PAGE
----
By Dale Grdnic
PITTSBURGH — Ben Roethlisberger, dressed casually in a Pittsburgh Steelers shirt and sweat pants, appeared to be calm and well-prepared, as he addressed the media Monday upon his return to the club after a four-game suspension.
Roethlisberger arrived at the UPMC Sports Complex at noon, had quick workout and spoke with Steelers coach Mike Tomlin. He spoke for the first time in a month about four hours later.
“It’s good to be back here at the facility, especially with my teammates, getting to see coaches and be around my teammates,” Roethlisberger said in an opening statement. “I’m just excited to get back and get focused on football, focused on this year and trying to get to Dallas (for the Super Bowl).”
The Steelers have a bye this week, but held team meetings Monday and will practice Tuesday through Thursday. The club gets the weekend off before returning to regular game-week activities prior to facing the Cleveland Browns Oct. 17 at 1 p.m. at Heinz Field.
Roethlisberger said to not expect a wide-open offense with him at quarterback.
“I’ve been saying for years now that I think we need to be a balanced team,” Roethlisberger said. “So, I’m not trying to throw the ball 60-70 times a game. Obviously, as a quarterback, you would like that. But, if we’re balanced and run and throw and do the things that we need to do effectively, we can be a dangerous football team, especially on offense.
“Those are things that B.A. (Bruce Arians) and I and the rest of the staff and players will communicate in practice. And whatever B.A. calls, we’re going to go with, because he’s a great play-caller and he’s got a great offensive mind.”
Roethlisberger watched the Steelers’ four games on television during his suspension and believes the club has played at a high level with Dennis Dixon and Charlie Batch at quarterback.
“I think there’s a lot of great chemistry on this football team right now,” Roethlisberger said. “They’re playing great football, offense, defense and special teams. … Watching the games, I’m not trying to come in here and be anything more than what I am, just trying to be a teammate and do whatever I can to help this team win football games.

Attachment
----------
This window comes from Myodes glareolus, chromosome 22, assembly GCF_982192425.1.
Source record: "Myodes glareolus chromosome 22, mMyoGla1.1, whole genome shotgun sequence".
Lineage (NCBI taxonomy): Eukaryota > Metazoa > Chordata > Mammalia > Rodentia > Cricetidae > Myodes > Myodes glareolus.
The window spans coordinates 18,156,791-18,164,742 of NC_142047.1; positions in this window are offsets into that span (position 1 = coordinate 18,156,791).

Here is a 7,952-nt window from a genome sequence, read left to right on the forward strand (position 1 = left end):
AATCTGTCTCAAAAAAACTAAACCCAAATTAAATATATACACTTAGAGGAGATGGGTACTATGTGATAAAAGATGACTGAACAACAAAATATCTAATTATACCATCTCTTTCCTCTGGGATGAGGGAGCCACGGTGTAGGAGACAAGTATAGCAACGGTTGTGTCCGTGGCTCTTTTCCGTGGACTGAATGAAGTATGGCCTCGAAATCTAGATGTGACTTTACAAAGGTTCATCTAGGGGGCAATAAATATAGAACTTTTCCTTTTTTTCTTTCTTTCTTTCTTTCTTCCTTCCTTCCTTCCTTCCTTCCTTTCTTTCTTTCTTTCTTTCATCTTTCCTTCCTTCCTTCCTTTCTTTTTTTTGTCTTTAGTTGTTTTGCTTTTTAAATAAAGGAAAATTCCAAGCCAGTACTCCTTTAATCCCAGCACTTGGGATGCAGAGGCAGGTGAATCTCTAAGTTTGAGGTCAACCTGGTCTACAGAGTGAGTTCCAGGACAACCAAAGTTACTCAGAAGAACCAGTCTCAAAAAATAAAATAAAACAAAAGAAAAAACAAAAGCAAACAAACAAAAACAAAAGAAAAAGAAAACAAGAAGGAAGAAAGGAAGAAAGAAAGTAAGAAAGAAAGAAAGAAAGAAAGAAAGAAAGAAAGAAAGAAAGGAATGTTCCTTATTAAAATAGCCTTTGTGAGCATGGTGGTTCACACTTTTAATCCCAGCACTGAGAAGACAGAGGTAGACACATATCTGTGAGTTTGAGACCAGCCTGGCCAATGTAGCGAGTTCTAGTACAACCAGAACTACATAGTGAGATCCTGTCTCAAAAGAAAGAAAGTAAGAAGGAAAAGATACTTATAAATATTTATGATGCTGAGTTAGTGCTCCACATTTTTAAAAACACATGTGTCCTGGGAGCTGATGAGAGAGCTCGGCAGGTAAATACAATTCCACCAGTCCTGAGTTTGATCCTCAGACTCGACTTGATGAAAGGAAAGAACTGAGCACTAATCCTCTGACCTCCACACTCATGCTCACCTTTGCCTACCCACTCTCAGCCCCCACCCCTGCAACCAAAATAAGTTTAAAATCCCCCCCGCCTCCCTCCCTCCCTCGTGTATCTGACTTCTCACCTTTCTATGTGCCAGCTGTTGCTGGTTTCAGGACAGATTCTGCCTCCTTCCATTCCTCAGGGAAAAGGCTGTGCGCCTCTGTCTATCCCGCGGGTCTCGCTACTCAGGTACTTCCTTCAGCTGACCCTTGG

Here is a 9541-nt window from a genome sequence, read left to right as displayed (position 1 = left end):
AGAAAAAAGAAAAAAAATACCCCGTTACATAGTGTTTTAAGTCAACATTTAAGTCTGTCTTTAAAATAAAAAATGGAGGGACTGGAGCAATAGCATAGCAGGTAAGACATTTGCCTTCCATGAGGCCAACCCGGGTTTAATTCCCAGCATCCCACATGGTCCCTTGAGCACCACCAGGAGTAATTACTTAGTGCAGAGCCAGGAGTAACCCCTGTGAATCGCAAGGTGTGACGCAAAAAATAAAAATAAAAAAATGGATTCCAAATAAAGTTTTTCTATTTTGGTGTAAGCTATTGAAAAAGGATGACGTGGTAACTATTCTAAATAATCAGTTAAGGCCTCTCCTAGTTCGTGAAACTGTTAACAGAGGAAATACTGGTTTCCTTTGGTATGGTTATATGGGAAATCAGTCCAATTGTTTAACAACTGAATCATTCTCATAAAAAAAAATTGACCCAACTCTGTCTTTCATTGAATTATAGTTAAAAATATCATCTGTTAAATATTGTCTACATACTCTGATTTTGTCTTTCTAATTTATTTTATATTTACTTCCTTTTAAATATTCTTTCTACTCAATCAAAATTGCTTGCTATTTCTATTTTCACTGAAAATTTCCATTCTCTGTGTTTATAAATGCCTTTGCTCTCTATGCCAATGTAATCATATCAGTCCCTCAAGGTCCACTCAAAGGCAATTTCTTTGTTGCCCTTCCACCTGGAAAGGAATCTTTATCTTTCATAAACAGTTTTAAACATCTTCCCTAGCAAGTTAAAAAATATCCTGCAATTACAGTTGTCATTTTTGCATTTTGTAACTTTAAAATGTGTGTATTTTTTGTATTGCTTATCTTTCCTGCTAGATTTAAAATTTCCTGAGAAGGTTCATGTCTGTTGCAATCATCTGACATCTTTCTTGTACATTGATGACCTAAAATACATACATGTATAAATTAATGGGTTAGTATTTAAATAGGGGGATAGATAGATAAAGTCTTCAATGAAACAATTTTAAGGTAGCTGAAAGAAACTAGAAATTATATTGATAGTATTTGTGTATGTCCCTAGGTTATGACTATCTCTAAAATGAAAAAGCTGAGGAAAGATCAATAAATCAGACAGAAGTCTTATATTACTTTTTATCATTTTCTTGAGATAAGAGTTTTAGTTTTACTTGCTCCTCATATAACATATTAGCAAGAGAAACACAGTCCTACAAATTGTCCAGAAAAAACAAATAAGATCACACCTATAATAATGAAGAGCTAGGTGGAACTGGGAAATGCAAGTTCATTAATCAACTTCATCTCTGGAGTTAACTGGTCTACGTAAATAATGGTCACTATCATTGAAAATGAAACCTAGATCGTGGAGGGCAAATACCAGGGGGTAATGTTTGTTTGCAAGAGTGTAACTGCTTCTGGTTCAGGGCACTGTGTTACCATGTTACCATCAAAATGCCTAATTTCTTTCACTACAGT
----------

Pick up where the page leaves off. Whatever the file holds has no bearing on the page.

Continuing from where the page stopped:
“I think they’re off to a great start, so I just want to contribute in any way that I can to help us continue to win football games. … I was sitting there, I was the biggest supporter, their No. 1 fan. Obviously, when Dennis got hurt, you never like to see a guy get injured. But I knew that Charlie would be able to come in and step up and do exactly what he did.”
Roethlisberger was not allowed to work out at the Steelers’ practice facility during his suspension and could not be in contact with any teammates to discuss football matters. That connection with his teammates was among the things he missed most during the banishment and added that he’ll have to grow his fingernails back after watching the Steelers on television.
“I hate being away from football, how much you appreciate meetings and practice and being around the guys, just how hard it was to be away from them, mostly,” Roethlisberger said. “(And) it was hard. It really was, to watch them at home. I was on the edge of my chair, trying to keep busy, watching, standing up, sitting down. So, it was tough, but it was fun watching them win.
“Obviously, I love football, and I missed that more than anything. But to be away from my guys, my brothers, my family, that was one of the hardest parts and that’s what made it coming here (Monday) so great. I think every single one of the guys came up and gave me a big hug. I was just so happy to see them, and I think they were just as happy to see me as well.”